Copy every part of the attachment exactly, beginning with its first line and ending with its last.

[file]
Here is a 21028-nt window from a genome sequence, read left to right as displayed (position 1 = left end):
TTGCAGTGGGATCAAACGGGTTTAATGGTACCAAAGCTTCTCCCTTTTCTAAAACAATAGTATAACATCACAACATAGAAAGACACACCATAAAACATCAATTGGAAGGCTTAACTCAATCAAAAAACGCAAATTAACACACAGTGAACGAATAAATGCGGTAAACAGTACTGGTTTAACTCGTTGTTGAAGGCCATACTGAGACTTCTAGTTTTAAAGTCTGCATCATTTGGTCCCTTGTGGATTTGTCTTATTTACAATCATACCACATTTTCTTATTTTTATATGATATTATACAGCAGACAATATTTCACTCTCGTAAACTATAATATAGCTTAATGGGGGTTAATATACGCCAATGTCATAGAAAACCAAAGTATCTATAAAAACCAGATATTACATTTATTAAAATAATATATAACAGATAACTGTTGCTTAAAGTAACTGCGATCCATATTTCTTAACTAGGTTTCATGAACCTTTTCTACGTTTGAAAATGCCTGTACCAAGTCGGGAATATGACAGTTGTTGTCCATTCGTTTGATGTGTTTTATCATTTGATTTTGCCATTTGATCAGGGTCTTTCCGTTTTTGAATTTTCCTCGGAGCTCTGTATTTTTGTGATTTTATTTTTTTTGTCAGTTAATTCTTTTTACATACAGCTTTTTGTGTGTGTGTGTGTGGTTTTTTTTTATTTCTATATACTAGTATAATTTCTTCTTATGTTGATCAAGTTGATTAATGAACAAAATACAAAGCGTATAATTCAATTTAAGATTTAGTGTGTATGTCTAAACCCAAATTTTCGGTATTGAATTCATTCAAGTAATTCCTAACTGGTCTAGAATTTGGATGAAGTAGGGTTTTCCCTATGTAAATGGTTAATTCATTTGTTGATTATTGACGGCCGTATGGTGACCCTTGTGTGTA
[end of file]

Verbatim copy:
Here is a 21028-nt window from a genome sequence, read left to right as displayed (position 1 = left end):
TTGCAGTGGGATCAAACGGGTTTAATGGTACCAAAGCTTCTCCCTTTTCTAAAACAATAGTATAACATCACAACATAGAAAGACACACCATAAAACATCAATTGGAAGGCTTAACTCAATCAAAAAACGCAAATTAACACACAGTGAACGAATAAATGCGGTAAACAGTACTGGTTTAACTCGTTGTTGAAGGCCATACTGAGACTTCTAGTTTTAAAGTCTGCATCATTTGGTCCCTTGTGGATTTGTCTTATTTACAATCATACCACATTTTCTTATTTTTATATGATATTATACAGCAGACAATATTTCACTCTCGTAAACTATAATATAGCTTAATGGGGGTTAATATACGCCAATGTCATAGAAAACCAAAGTATCTATAAAAACCAGATATTACATTTATTAAAATAATATATAACAGATAACTGTTGCTTAAAGTAACTGCGATCCATATTTCTTAACTAGGTTTCATGAACCTTTTCTACGTTTGAAAATGCCTGTACCAAGTCGGGAATATGACAGTTGTTGTCCATTCGTTTGATGTGTTTTATCATTTGATTTTGCCATTTGATCAGGGTCTTTCCGTTTTTGAATTTTCCTCGGAGCTCTGTATTTTTGTGATTTTATTTTTTTTGTCAGTTAATTCTTTTTACATACAGCTTTTTGTGTGTGTGTGTGTGGTTTTTTTTTATTTCTATATACTAGTATAATTTCTTCTTATGTTGATCAAGTTGATTAATGAACAAAATACAAAGCGTATAATTCAATTTAAGATTTAGTGTGTATGTCTAAACCCAAATTTTCGGTATTGAATTCATTCAAGTAATTCCTAACTGGTCTAGAATTTGGATGAAGTAGGGTTTTCCCTATGTAAATGGTTAATTCATTTGTTGATTATTGACGGCCGTATGGTGACCCTTGTGTGTA